Every moment(far far too long) they failed to address this simple problem the top soil blew and washed away, NK is now a massive dust ball, also with quite a difficult climate for growing, the rivers are toxic.

not very long ago they were trading children to eat, this time is going to be far worse.

the scientists that went over to advice and try to help came back and summarised that even with mass cooperation and intervention, there was almost no chance of turning the land around for many decades.

the NK leaders have very little to lose, if they don't get a mass input they are screwed, as an unfed army tend not to do the job they were intended to.

so if the world decided to feed NK, the crises would subside, but it would still be under the leadership.

MyDarlingClementine Thu 04-Apr-13 11:19:26

Amazing Quote, whatever happens if north korea does change, go to war become defeated or whatever, amazing their downfall could be due to top soil.

niceguy2 Thu 04-Apr-13 11:42:56

The US is China's largest trading partner. So if China sided with NK that would have a huge impact on their own economy. Far more so than 50 years ago. That's my point. Meanwhile NK no longer really has an economy to speak of. In fact I remember reading that one of the main reasons China props up NK is because they don't want all their population to pour over their border as refugee's.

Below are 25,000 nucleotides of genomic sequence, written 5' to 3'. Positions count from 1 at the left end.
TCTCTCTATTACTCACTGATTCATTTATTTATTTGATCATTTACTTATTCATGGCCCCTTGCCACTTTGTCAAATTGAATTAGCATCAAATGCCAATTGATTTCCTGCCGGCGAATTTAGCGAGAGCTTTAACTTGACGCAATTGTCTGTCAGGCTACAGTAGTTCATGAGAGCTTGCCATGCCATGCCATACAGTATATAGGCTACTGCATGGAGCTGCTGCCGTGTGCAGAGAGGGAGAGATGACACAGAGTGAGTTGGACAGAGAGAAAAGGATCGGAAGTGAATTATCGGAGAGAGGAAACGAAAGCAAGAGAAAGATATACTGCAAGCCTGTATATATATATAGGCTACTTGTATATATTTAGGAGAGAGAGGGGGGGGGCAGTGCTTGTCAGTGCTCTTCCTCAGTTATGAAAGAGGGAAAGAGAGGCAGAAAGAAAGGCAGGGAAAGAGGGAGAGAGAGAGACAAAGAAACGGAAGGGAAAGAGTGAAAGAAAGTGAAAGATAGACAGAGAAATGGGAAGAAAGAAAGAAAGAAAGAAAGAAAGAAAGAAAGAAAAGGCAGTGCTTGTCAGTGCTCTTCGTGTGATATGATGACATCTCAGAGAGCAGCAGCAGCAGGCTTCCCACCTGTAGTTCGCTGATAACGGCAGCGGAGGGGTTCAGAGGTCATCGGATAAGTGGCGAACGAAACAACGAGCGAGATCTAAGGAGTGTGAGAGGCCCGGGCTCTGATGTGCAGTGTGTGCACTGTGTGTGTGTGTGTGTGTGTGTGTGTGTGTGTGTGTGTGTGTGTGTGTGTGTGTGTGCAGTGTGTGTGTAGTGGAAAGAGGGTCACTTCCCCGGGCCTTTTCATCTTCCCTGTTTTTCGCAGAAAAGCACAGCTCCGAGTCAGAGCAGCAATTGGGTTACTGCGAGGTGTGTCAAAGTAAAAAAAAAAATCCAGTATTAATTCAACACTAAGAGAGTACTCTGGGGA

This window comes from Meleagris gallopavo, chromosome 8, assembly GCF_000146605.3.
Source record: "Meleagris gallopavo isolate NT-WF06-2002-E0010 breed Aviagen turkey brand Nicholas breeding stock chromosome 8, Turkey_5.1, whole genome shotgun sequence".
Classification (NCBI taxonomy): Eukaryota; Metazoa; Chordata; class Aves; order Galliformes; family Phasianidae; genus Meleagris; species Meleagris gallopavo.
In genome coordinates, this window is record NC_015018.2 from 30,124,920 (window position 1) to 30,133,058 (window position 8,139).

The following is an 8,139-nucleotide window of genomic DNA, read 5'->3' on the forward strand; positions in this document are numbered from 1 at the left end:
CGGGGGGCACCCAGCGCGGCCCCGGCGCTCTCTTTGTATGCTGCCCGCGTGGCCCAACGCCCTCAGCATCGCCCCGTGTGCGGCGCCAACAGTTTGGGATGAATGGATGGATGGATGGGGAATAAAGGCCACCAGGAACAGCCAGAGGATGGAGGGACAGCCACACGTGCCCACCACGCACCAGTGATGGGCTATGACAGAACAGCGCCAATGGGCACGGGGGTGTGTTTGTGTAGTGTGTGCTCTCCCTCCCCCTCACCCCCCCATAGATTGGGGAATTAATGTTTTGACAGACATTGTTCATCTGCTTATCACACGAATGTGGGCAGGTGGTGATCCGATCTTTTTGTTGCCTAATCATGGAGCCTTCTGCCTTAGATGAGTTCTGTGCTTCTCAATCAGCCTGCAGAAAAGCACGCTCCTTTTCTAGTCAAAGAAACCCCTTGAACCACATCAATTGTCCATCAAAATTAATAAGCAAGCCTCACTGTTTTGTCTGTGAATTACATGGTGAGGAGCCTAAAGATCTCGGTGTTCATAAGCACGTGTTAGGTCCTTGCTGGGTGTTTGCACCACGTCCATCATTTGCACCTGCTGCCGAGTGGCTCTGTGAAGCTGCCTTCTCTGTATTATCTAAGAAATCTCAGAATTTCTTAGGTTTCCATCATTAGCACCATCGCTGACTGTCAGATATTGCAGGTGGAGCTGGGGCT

Interesting point from quote though. Not an angle I'd thought of. I do think though that this is something where distrust and misunderstanding of cultures come into play. The US would be much more likely to help if they were asked to and news was played 24x7 on the likes of CNN/MSNBC about starving children in NK. America loves nothing more than being the good guy, the all american hero. What it doesn't like is someone threatening them. But at the same time I think the leaders of NK would see explicitly asking for help as weakness and a total loss of face.

quoteunquote Thu 04-Apr-13 12:04:19

If all the "leaders" could be removed, the south who are the most officiant country could turn the north around, but China will never allow that, so in the case of a vacuum, China will enter, SK will have no more ability to prevent that than Taiwan did, when China declared it's plans for Taiwan.

but when people( NK leaders) have nothing to lose, they will do drastic things, it's called going out with a bang.

the army are not being fully fed, and despite efforts to keep them out of contact with their families they are aware of the wider problems, everyone back home are starving,

the NK leaders are starting to grasp at straws, by far the most dangerous point so far.

yep, poor environmental management, and everyone screwed, if they had had a few working generators, and followed the advice when the problem first started, they wouldn't have their backs against the wall,